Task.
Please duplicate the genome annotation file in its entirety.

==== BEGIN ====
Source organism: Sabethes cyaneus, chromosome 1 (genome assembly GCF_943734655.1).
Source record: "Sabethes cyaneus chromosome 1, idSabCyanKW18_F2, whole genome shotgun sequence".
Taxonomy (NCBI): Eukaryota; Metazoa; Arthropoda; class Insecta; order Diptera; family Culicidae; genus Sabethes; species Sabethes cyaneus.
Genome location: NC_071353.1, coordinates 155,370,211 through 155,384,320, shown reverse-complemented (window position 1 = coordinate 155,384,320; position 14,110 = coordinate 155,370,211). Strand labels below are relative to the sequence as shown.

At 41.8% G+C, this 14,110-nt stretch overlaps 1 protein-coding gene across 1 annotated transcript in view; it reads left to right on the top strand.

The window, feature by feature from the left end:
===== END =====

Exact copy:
Source organism: Sabethes cyaneus, chromosome 1 (genome assembly GCF_943734655.1).
Source record: "Sabethes cyaneus chromosome 1, idSabCyanKW18_F2, whole genome shotgun sequence".
Taxonomy (NCBI): Eukaryota; Metazoa; Arthropoda; class Insecta; order Diptera; family Culicidae; genus Sabethes; species Sabethes cyaneus.
Genome location: NC_071353.1, coordinates 155,370,211 through 155,384,320, shown reverse-complemented (window position 1 = coordinate 155,384,320; position 14,110 = coordinate 155,370,211). Strand labels below are relative to the sequence as shown.

At 41.8% G+C, this 14,110-nt stretch overlaps 1 protein-coding gene across 1 annotated transcript in view; it reads left to right on the top strand.

The window, feature by feature from the left end: